Mary Todd Lincoln House
Mary Todd Lincoln House at 578 West Main Street in Lexington, Kentucky, was the family home of the future first lady and wife of the 16th President, Mary Todd Lincoln. The three story home was the home of Robert S. Todd and his family. The family moved to the home in 1832. Mary Todd lived in this home till 1839 when she moved to Springfield, Illinois. The house was built c.1803-1806 as an inn and tavern which was called "The Sign of the Green Tree" before its purchase by the Todd family. Todd was the president of the Lexington Branch of the Bank of Kentucky and also served in the Kentucky General Assembly for 24 years. He was actively involved in the grocery business in Lexington as well as a cotton-manufacturing firm.

Historic status
The Mary Todd Lincoln house has the distinction of being the first historic site restored in honor of a First Lady . The home is operated by the Kentucky Mansions Preservation Foundation, Inc. and was opened to the public on June 9, 1977.

Museum
In the mid-1970s, Beula C. Nunn, wife of Governor Louie B. Nunn, along with Kentucky Mansions Preservation Foundation, Inc., and the Metropolitan Women's Club of Lexington, was responsible for the preservation and restoration of the Mary Todd Lincoln House. In June, 1996 the Beula C. Nunn Garden at the Mary Todd Lincoln House was dedicated and opened to the public. Today the enclosed gardens contain trees, plants, herbs and shrubs that represent what may have been in the gardens at the Todd home in the early nineteenth century. The gardens are cared for by the Lexington Soil Mates Garden Club and the Bluegrass Herb Guild. The home is open to the public.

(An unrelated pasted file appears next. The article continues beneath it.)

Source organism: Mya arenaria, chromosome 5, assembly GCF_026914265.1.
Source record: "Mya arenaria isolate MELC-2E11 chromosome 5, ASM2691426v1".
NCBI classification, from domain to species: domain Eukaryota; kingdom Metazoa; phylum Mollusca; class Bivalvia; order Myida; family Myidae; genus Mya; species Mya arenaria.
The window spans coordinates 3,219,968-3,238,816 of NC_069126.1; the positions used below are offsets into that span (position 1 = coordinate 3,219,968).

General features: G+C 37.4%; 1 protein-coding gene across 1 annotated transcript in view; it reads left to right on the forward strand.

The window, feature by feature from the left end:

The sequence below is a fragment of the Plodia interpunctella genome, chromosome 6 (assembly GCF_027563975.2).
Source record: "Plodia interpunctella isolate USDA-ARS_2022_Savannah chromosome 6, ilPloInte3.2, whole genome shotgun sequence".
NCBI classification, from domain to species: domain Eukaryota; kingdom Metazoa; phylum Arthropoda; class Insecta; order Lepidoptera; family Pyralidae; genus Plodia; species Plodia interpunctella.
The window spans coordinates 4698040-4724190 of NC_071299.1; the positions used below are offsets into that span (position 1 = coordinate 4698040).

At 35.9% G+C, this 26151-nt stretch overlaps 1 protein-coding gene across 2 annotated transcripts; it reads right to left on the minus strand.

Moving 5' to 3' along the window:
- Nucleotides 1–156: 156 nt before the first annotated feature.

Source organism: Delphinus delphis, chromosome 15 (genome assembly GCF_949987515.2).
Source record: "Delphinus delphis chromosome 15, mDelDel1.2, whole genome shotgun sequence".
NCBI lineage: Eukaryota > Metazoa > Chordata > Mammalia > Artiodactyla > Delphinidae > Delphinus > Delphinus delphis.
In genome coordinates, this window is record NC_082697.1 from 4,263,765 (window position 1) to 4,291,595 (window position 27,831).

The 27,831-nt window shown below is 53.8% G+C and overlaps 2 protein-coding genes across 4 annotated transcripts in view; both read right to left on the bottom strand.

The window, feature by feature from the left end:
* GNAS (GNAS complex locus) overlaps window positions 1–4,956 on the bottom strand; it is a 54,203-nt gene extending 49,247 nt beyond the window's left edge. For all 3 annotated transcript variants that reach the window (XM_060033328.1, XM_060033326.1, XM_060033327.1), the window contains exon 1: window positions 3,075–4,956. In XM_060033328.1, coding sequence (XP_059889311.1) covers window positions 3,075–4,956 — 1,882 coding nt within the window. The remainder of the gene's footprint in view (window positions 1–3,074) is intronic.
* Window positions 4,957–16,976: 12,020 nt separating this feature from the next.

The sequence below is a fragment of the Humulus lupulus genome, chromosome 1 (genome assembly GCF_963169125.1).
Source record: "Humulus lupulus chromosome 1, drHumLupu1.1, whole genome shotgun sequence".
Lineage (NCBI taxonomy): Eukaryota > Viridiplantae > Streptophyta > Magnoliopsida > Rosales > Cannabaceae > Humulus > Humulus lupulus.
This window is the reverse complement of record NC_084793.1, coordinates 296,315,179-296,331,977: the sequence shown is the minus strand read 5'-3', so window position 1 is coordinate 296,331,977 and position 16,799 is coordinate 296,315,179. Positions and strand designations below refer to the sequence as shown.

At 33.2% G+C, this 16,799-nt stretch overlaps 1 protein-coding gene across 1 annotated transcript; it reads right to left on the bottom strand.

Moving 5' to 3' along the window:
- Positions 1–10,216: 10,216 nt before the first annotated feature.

Unusual history
madame Belle Brezing was a working girl in a bawdy house, run by Jenny Hill, located in this building starting in 1879 , before becoming a madam in her own right. Miss Brezing is widely credited as being an inspiration for the character of Belle Watling in Gone With The Wind .